A Conversation with Bernard-Henri Lévy

by Mitchell Abidor Shortly after undertaking my review of Bernard-Henri Lévy’s The Genius of Judaism, but before completing it, I was able to interview Lévy before his conversation at the 92 Street Y ( January 11). He arrived late, so the interview, which was conducted in French, was brief. —M.A. Q: In 1968, during the […]

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A Homecoming, with Apartheid in Tow

by Allan Lichtenstein OFTEN WITH FRIENDS, when they learn that I grew up in South Africa, lived sixteen years in Israel, then moved to the United States thirty years ago, I joke that with each move, political conditions took a far-reaching change for the worse. Little did I know, until early Wednesday morning November 9, […]

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November 20: Rose Pesotta, Champion Organizer

Rose Pesotta (Rakhel Peisoty), union organizer, anarchist, and the first female vice president of the International Ladies’ Garment Workers’ Union, was born in the Ukraine on this date in 1896. Pesotta emigrated to the U.S. in 1913 to avoid an arranged marriage and worked in a shirtwaist factory. She joined ILGWU Local 25 and led […]

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October 6: Editor of “Jewish Child”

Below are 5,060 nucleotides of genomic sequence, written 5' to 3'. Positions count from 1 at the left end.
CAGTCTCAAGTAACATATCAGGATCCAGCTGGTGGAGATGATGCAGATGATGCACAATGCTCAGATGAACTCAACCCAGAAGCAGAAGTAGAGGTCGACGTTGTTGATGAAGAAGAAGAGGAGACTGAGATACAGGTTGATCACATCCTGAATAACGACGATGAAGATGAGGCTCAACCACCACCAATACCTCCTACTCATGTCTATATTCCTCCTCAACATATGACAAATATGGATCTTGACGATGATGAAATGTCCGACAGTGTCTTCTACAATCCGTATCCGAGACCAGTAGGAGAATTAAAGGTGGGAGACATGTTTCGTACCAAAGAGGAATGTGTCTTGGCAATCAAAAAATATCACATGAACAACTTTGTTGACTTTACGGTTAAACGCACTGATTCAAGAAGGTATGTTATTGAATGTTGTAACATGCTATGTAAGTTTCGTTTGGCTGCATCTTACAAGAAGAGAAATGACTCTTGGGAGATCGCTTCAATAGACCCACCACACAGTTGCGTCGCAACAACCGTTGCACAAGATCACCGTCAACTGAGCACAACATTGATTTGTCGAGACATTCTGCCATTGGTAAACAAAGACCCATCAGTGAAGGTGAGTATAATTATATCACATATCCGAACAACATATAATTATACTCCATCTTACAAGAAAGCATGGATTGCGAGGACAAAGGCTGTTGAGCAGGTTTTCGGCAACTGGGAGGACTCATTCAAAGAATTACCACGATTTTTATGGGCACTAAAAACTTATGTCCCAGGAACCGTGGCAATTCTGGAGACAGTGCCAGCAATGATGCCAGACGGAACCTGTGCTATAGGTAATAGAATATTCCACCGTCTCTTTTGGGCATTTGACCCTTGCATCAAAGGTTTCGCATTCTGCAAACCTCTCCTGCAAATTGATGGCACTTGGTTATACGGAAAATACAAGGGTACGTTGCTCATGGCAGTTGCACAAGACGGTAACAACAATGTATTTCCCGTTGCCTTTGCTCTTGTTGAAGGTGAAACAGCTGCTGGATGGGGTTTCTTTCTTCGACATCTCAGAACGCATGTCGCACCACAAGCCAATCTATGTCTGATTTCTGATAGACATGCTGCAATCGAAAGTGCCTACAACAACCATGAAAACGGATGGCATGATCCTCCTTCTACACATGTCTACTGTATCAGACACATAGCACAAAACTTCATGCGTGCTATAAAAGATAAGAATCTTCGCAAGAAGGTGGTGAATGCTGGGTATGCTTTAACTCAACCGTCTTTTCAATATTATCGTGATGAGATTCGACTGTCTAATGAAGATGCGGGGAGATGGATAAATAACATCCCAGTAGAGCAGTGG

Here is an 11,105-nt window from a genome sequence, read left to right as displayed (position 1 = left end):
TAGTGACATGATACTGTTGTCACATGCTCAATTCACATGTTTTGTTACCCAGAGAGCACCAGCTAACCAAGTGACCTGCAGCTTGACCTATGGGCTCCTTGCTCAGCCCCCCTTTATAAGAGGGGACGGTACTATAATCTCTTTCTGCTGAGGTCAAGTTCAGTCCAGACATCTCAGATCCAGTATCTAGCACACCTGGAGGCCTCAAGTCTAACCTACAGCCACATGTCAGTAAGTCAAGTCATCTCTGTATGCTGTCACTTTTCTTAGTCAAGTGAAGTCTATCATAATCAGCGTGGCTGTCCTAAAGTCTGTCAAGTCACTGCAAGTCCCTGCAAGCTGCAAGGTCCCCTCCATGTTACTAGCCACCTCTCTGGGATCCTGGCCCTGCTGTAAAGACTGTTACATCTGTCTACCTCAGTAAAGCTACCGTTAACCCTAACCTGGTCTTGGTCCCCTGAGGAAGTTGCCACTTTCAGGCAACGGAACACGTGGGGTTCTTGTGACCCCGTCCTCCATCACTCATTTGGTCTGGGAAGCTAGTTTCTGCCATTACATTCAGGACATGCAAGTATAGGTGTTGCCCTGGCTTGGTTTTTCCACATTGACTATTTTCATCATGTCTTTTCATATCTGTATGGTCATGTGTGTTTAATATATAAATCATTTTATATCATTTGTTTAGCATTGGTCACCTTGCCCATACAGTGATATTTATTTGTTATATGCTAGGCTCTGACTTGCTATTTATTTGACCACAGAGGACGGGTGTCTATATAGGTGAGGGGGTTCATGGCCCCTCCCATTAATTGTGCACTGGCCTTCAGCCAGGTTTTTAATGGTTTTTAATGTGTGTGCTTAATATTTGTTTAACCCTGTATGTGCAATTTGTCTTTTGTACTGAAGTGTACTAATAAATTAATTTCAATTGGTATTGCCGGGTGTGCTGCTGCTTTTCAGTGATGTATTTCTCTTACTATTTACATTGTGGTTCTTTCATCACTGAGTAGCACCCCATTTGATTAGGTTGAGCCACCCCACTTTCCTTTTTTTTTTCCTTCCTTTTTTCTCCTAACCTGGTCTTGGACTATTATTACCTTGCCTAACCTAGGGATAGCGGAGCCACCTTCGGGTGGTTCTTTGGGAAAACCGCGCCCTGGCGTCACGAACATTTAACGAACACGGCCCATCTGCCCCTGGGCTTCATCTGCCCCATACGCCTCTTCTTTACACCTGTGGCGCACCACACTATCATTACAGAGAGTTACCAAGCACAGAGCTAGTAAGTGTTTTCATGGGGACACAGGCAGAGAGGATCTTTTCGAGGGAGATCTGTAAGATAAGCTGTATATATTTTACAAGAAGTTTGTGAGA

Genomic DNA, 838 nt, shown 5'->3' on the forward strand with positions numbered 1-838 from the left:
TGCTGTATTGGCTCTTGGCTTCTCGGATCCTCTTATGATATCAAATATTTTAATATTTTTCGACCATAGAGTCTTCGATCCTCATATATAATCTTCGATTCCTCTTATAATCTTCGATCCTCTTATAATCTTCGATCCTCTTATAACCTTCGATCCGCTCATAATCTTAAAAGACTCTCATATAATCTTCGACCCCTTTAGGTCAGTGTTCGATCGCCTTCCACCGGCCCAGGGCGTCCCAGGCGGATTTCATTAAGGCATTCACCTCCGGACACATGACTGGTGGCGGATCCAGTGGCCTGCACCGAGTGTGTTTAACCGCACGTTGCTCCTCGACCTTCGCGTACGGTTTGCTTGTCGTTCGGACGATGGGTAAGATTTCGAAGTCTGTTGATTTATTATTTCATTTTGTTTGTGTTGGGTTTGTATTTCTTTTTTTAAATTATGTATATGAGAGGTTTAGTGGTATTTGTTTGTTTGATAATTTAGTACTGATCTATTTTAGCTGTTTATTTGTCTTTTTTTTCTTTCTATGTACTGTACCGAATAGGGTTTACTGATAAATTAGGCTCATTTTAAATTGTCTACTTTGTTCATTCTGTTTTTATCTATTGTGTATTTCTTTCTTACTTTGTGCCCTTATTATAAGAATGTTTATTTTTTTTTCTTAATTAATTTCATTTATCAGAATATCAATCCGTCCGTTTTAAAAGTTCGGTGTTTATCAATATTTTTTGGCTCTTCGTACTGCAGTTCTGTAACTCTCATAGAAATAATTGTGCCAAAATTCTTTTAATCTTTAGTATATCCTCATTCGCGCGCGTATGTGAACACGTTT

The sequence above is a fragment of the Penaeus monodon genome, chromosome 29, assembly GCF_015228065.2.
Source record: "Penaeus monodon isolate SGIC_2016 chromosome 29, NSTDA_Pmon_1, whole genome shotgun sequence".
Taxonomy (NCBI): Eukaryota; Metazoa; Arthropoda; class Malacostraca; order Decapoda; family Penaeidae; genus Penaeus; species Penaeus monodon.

Elma Ehrlich Levinger, the editor of Jewish Child magazine and author of more than thirty books for children about Jewish history and identity, was born in Chicago on this date in 1886. “Levinger used both drama and the short story as a means of educating young people and women about Jewish history and traditions, hoping […]

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A Symposium on the Jewish Future

AT ONE OF THE SITES WHERE THAT FUTURE WAS CREATED by Elliot B. Gertel THIS IS THE THIRD and (at least for now) final installment in a series I’ve done about noteworthy discussions of Jewish religion and culture found on internet videos of valuable symposia. The first installment was a look at milestones at New […]

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What Remains

Finding Yiddish by Janice Segal Weizman YIDDISH TALES. The book lies casually, almost coyly, on my desk. It’s a hardcover bound in fading blue cloth, a 1946 reprint of a 1912 collection of Yiddish stories translated into English. I found it in a used book store in Tel Aviv, and though the volume’s dusty presence […]

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Irving Howe and Secular Jewishness

Socialism, Zionism, and Jewish Identity by Gerald Sorin From the May-June, 2005 issue of Jewish Currents IRVING HOWE rose from Jewish immigrant poverty in the Depression-ridden East Bronx of the 1930s to become one of the most important public thinkers in America. His journey to renown in the fields of literary criticism, radical politics, and […]

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